Gareth Jones was one of the best known faces on Children’s and factual TV for over 20 years. Known as Gaz Top for his first 3 years on television, his breakthrough was hosting “Get Fresh” a live Saturday morning show on ITV. Returning to his real name Gareth Jones, he presented the hit ITV facts and fun show How2 for 16 years between 1989 and 2005. He currently appears on Welsh television channels and also works in the field of cars and motorsport coverage and presents and produces the hit car podcast Gareth Jones On Speed. Here he recounts how his love of vehicles goes waaaaay back to his childhood.
Raleigh Chopper by Gareth Jones
That bike was simply the coolest thing in the known Universe. Chunky off-road rear wheel; L-shaped seat that could give a seater to pals; ape-hanger handlebars, and a central gearstick (which was painful if you bashed your tackle with it when sliding forward off the seat during a sudden stop).
I was a very small boy at the time so my dad did the classic 70s thing of bolting a pair of wood blocks to each pedal so I could reach them. I named the bike “Hoss” after a character in The High Chaparral. I angled the handlebars back, rather than forward, to make it even cooler.
I fantasized about that bikes special powers: in my mind, freewheeling downhill would pump compressed air into the bike’s frame, building up (imaginary) potential energy that was released back into the drivetrain for ‘uphill boosts’ — an idea that Peugeot are actually pursuing today!
And yes, I could wheelie my Chopper the entire length of the avenue I grew up on.
It was an incredible machine, matched only by the extraordinary turn of events which made this bike mine …
When I was growing up my father had a TV and radio shop in a small town called Holywell in north Wales. Six weeks before Christmas 1970 I was in the town’s bike shop run by Jim Williams – I was there with my mother, getting a new pump. I told Mr Williams that I’d seen a terrific new type of bike on Blue Peter. “Yes Gareth’, he replied. And then with a huge wink, “When they come in, I’ll put your name on one”. My mother and I smiled and laughed as we left the store.
Apart from selling bikes, Jim Williams also sold electrical goods, making him my father’s direct business rival. The level of competition between these two shopkeepers was intense; indeed my father would walk down the deserted high street under the cloak of night at 2am in order to pass Jim’s shop, make a sly note of the prices his rival was charging for transistor radios, shavers and portable TVs and then adjust price tags for the same goods in his own window. And of course Dad would never be seen in Jim’s shop and Jim would never cross the threshold of K G Jones Television Ltd.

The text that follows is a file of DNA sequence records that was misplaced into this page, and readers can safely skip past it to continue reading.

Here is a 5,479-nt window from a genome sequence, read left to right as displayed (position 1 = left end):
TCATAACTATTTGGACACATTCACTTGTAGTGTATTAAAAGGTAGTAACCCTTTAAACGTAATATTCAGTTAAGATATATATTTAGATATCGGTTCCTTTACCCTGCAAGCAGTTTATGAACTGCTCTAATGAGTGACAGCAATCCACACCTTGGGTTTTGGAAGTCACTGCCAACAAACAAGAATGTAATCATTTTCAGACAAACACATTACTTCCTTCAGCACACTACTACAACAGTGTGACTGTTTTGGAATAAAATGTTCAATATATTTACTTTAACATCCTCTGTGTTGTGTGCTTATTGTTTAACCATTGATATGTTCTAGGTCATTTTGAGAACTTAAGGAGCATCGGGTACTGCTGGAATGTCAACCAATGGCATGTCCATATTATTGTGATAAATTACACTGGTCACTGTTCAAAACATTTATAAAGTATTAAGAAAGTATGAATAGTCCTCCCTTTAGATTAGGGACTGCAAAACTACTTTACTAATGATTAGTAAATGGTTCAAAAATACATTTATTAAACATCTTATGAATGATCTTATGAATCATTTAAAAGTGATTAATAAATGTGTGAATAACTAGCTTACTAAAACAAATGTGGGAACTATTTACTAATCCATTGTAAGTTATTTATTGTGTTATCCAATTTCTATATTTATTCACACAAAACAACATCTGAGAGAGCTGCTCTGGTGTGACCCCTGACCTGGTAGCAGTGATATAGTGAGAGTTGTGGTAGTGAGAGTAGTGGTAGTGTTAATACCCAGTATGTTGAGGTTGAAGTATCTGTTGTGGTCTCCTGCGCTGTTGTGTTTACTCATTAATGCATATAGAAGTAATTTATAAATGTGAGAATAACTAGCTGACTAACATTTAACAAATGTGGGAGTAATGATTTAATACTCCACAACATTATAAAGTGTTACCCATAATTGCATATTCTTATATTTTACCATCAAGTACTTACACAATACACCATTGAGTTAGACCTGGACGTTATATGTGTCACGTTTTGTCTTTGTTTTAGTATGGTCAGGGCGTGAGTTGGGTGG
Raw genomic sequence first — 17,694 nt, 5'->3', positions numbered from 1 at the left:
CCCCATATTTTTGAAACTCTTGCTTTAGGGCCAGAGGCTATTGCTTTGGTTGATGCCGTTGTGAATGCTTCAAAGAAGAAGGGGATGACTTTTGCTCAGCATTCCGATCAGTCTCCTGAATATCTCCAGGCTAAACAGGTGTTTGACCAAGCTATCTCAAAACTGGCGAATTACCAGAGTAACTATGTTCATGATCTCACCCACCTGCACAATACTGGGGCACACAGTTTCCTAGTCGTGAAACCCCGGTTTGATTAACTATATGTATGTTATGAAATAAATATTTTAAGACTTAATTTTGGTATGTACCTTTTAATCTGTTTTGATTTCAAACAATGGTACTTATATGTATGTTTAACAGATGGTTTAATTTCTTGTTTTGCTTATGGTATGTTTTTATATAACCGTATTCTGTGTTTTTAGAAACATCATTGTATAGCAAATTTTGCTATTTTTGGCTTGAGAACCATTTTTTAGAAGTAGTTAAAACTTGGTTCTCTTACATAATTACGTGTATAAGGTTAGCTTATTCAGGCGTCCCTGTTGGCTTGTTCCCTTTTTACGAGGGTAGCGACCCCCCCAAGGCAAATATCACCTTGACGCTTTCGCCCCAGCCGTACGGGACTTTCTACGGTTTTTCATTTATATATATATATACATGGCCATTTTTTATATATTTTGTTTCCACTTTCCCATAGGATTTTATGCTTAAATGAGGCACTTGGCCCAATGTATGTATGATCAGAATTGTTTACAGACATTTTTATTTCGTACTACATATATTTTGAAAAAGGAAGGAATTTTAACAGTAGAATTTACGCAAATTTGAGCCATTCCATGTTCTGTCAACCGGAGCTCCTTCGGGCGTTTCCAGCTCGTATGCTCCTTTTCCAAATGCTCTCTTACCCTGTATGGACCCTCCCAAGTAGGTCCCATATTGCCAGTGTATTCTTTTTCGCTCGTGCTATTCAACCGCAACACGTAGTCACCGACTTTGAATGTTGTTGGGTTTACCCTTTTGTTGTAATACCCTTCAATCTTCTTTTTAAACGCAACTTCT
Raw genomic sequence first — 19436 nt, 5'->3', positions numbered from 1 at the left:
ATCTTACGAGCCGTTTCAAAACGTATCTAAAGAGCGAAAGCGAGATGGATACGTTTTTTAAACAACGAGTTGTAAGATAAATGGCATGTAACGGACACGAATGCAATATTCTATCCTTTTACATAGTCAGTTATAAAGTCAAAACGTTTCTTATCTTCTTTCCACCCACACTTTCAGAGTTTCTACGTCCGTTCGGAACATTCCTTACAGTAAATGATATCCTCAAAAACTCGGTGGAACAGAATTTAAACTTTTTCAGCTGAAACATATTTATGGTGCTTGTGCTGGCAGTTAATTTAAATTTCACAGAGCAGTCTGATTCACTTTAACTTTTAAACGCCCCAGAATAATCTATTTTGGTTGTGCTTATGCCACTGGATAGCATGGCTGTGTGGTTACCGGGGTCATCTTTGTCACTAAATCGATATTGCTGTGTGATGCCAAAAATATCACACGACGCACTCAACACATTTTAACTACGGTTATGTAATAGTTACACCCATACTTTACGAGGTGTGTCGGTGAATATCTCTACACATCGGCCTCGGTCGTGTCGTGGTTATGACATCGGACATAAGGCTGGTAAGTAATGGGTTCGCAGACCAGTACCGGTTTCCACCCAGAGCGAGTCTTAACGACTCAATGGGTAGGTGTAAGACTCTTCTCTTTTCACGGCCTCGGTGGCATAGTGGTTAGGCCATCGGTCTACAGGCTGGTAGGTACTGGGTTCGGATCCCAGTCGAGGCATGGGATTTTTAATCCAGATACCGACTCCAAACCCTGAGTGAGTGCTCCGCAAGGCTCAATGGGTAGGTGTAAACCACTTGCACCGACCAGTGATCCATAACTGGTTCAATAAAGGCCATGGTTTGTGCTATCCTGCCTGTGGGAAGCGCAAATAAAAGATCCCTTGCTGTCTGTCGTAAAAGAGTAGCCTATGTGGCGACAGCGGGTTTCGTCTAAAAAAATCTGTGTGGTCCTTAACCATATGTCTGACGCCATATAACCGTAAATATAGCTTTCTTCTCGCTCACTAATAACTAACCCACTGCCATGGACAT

But, on Christmas Eve something extraordinary happened — the door opened in Dad’s shop and in marched his rival Jim Williams, wheeling a shiny new yellow Raleigh Chopper. (Mk1, tall frame, round hoop — for those who need to know). I’m told the conversation went something like this:
“Hello Ken, here’s that Chopper your son ordered: that’ll be £33.” I’m obliged to say this was a lot of money in those days (and, unexpected as it was, my parents had already wrapped my Christmas present).
But Dad didn’t say a thing. He simply looked slightly quizzically over his glasses before reaching into his shop till and counting out three of those old-style – bigger, thicker, crisper, noisier — ten pound notes and three equally super-sized, green-hued one pound notes. No protestations, no quibbling: it was a matter of pride.
So, on Christmas morning an excited 9-year-old-me runs into my parents’ bedroom thrilled with the Corgi model of a Tri-deck car transporter (it was a Scammell Carrimore, vehicle geeks) sitting in my Christmas sack. Dad said: “There’s more. You’d better go downstairs” Which I did, and found the even bigger ‘big present’ waiting for me –the Raleigh Chopper, with the price tag still attached.
Best. Christmas. Ever.
If you would like to share your toy story, let me know @stuartwitts.